You may be referring to a test called ICHRON, which stands for the Intermountain Chronic Disease Risk Score. Reportedly, by collating a patient’s age with information from routine blood tests, the result can predict the likelihood of developing diabetes, kidney failure, coronary artery disease, heart attack, heart failure, peripheral vascular disease, atrial fibrillation, stroke, dementia and chronic obstructive pulmonary disease within three years.
This predictive scoring method was developed by researchers at the Intermountain Medical Center Heart Institute in Salt Lake City who presented their results at the American College of Cardiology’s annual scientific meeting in March (2017). The investigators claim that ICHRON predictions are 77 to 78 percent accurate. They note that more than half of the adults in the U.S. suffer from one or more chronic diseases and that these cases are projected to increase by 40 percent in the next 10 years.
To develop the predictive scale, the researchers calculated ICHRON scores for more than 144,000 primary care patients. After 3 years they found that 7 percent of the women and 9 percent of the men had been diagnosed with at least one chronic disease. The most common illnesses were diabetes and coronary artery disease.
The researchers reported that women with a high ICHRON score were 11 times more likely to develop a chronic disease than those with a low score, while those with moderate scores were 3 times as likely to be diagnosed with one of the diseases than those with low scores. Men with high scores were 14 times more likely to be diagnosed than those with low scores, while those with moderate scores had a 5-times greater risk than those with low scores.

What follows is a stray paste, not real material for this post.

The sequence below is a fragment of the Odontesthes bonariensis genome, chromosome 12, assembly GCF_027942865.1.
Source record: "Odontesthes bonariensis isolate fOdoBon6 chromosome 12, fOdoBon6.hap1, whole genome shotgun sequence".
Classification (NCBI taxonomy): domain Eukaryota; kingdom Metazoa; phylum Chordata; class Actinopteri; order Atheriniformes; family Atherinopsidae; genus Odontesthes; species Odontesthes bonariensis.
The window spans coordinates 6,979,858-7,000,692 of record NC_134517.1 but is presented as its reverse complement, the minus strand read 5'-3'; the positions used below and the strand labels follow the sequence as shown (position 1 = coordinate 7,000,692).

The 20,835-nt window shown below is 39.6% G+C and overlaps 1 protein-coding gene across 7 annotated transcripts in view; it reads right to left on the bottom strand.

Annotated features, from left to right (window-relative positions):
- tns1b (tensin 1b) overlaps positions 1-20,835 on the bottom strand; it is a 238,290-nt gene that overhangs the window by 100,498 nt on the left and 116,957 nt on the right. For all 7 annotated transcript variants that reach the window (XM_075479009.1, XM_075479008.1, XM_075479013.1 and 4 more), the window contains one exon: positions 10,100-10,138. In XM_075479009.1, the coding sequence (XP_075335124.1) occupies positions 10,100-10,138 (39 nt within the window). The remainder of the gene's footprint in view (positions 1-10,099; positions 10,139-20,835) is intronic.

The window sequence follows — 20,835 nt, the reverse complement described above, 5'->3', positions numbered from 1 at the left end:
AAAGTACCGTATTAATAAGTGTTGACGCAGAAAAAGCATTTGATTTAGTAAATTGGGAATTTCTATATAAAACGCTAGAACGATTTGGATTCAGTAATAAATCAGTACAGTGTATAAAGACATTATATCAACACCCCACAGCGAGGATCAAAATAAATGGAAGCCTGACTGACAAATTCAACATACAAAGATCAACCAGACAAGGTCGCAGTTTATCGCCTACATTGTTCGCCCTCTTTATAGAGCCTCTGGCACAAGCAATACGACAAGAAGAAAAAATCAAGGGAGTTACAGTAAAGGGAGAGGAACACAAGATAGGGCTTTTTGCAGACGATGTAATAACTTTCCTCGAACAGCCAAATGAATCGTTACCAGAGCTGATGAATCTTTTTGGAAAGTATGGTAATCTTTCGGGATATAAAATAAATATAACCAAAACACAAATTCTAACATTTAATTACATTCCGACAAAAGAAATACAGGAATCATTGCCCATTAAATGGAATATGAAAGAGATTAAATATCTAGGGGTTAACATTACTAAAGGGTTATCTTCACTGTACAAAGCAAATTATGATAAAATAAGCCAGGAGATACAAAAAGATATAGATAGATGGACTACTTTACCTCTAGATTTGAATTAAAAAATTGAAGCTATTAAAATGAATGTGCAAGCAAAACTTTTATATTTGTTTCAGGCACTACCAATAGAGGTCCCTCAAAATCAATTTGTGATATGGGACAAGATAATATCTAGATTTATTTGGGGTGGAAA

The idea behind the scoring system is to help doctors identify patients who are most at risk for chronic diseases well in advance so that they can better determine who needs more attention and perhaps more treatment. It could also motivate patients to take better care of themselves in an effort to head off the disease(s) predicted by their scores.
As interesting and potentially helpful as this concept is, it doesn’t appear to be ready for widespread use yet. One physician unrelated to the study commented in news reports that the scoring system would have to be tested in a more diverse population, since Utah’s is primarily white and has lower rates of smoking and obesity than other states.
Bottom line: I wouldn’t depend on a score to predict your future health. Instead, concentrate on healthy eating, exercise, stress reduction, controlling your weight and not smoking to maintain optimum wellness and minimize your risk of chronic disease.
Andrew Weil, M.D.
Heidi May et al, “Predicting 3-Year Risk of Incident Chronic Disease in Disease-Free Primary Care Patients: The Intermountain Chronic Disease Model (ICHRON).” Presentation at the American College of Cardiology Annual Scientific Session, March 17, 2017, Washington, D.C.